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Stock Options Explained

Companies offer many different types of stock purchase plans and Equity Incentive Plans to their employees as a means of encouraging hard work and providing an incentive to stay with the company. These plans offer either a discount or a tax advantage. Nonqualified stock options are typically offered to all employees of the company, but there are special stock options available for those who have a significant impact on the company's growth.

Incentive Stock Options Explained

Incentive stock options (ISOs) are given only to key employees and top management of the company. Generally, ISOs receive more favorable tax treatment than nonqualified stock options do. So it's often to your advantage to use ISOs to attract and retain key employees.

Incentive stock options must be granted under a written plan document. This document must specify employees who are eligible for the options, and the total number of shares that may be issued. Stockholders must approve of the plan in the 12-month period before or after the plan is adopted.

Options must be granted under an ISO agreement. Written ISO agreements should detail any restrictions on exercising ISOs as well as an offer to sell the stock at the option price and the time period in which the option will be available.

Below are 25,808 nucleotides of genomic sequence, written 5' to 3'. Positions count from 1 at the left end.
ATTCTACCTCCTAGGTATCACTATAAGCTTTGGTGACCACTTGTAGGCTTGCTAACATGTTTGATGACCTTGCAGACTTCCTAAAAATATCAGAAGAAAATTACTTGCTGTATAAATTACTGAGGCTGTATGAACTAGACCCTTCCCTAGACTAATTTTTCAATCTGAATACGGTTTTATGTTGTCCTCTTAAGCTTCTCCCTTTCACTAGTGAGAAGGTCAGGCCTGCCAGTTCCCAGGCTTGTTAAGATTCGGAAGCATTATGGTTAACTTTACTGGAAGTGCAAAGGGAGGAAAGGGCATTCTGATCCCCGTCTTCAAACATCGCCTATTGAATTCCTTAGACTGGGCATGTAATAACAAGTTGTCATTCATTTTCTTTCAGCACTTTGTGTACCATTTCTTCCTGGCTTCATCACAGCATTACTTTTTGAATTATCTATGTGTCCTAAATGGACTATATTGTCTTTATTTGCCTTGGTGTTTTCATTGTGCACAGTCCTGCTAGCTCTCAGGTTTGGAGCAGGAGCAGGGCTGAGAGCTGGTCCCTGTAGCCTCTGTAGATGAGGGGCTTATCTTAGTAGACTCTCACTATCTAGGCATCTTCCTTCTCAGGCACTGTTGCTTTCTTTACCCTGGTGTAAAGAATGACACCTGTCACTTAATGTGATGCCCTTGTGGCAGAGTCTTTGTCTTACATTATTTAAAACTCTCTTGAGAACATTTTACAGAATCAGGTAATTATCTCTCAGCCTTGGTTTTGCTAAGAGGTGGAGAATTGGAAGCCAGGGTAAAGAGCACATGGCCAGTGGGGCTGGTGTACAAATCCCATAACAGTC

How Stock Options Work

When incentive stock options are exercised, the stock is purchased at a preset price. In some cases, this price is well below the market value. As previously mentioned, there are tax advantages to exercising these stock options. One advantage is that the employees don't have to report income when they exercise their incentive stock option or receive a stock option grant. The only time they are required to report taxable income is when they sell the stock. How the income is taxed will depend on how long the employee owned the stock. Generally, the longer they hold onto the stock, the greater the tax advantage.

Here's how stock options work:

When employees are issued ISOs and exercise their right to buy the options, they have the freedom to either immediately sell the stock or hold onto it for a period of time. The offering period for ISOs is always 10 years. After 10 years, the options are no longer available.

Clawback provisions may be put into place that give you, as the employer, the right to recall the options. For example, if the company is unable to fulfill the obligations of the options financially, the options may be recalled. You may also recall the options if the employee leaves the company for any reason barring retirement, death, or disability.

As an employer, it's not only your job to hire great talent but also to retain them. ISOs are a powerful way to incentivize them to stay and invest their efforts in making your a company a successful one.

This article contains general legal information and does not contain legal advice. Rocket Lawyer is not a law firm or a substitute for an attorney or law firm. The law is complex and changes often. For legal advice, please ask a lawyer.

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